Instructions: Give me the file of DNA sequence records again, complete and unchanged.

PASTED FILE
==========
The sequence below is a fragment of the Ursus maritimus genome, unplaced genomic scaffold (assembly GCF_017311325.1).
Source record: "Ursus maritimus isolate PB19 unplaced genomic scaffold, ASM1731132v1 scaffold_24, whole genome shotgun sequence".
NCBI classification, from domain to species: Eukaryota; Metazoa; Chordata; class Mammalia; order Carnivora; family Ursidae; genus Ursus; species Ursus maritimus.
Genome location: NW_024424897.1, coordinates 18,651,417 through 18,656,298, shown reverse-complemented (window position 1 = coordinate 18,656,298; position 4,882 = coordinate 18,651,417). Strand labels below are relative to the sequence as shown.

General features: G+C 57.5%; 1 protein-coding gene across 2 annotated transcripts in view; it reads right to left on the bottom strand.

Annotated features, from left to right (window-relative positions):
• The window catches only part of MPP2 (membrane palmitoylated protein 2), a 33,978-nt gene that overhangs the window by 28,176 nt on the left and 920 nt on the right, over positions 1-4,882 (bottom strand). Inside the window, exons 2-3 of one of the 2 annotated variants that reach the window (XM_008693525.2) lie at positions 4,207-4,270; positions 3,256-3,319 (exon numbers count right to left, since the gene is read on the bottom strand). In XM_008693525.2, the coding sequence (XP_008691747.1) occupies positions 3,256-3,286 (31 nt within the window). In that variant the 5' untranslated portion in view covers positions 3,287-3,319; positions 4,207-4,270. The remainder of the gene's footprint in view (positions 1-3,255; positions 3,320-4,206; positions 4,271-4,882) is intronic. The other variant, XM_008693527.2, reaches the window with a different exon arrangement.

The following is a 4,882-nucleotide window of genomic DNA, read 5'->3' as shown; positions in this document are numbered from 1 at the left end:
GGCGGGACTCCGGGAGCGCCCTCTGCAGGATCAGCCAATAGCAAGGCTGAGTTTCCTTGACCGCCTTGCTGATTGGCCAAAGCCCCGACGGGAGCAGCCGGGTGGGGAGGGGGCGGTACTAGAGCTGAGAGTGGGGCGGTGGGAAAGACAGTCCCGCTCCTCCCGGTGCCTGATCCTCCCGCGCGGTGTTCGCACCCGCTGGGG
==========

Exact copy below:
The sequence below is a fragment of the Ursus maritimus genome, unplaced genomic scaffold (assembly GCF_017311325.1).
Source record: "Ursus maritimus isolate PB19 unplaced genomic scaffold, ASM1731132v1 scaffold_24, whole genome shotgun sequence".
NCBI classification, from domain to species: Eukaryota; Metazoa; Chordata; class Mammalia; order Carnivora; family Ursidae; genus Ursus; species Ursus maritimus.
Genome location: NW_024424897.1, coordinates 18,651,417 through 18,656,298, shown reverse-complemented (window position 1 = coordinate 18,656,298; position 4,882 = coordinate 18,651,417). Strand labels below are relative to the sequence as shown.

General features: G+C 57.5%; 1 protein-coding gene across 2 annotated transcripts in view; it reads right to left on the bottom strand.

Annotated features, from left to right (window-relative positions):
• The window catches only part of MPP2 (membrane palmitoylated protein 2), a 33,978-nt gene that overhangs the window by 28,176 nt on the left and 920 nt on the right, over positions 1-4,882 (bottom strand). Inside the window, exons 2-3 of one of the 2 annotated variants that reach the window (XM_008693525.2) lie at positions 4,207-4,270; positions 3,256-3,319 (exon numbers count right to left, since the gene is read on the bottom strand). In XM_008693525.2, the coding sequence (XP_008691747.1) occupies positions 3,256-3,286 (31 nt within the window). In that variant the 5' untranslated portion in view covers positions 3,287-3,319; positions 4,207-4,270. The remainder of the gene's footprint in view (positions 1-3,255; positions 3,320-4,206; positions 4,271-4,882) is intronic. The other variant, XM_008693527.2, reaches the window with a different exon arrangement.

The following is a 4,882-nucleotide window of genomic DNA, read 5'->3' as shown; positions in this document are numbered from 1 at the left end:
GGCGGGACTCCGGGAGCGCCCTCTGCAGGATCAGCCAATAGCAAGGCTGAGTTTCCTTGACCGCCTTGCTGATTGGCCAAAGCCCCGACGGGAGCAGCCGGGTGGGGAGGGGGCGGTACTAGAGCTGAGAGTGGGGCGGTGGGAAAGACAGTCCCGCTCCTCCCGGTGCCTGATCCTCCCGCGCGGTGTTCGCACCCGCTGGGG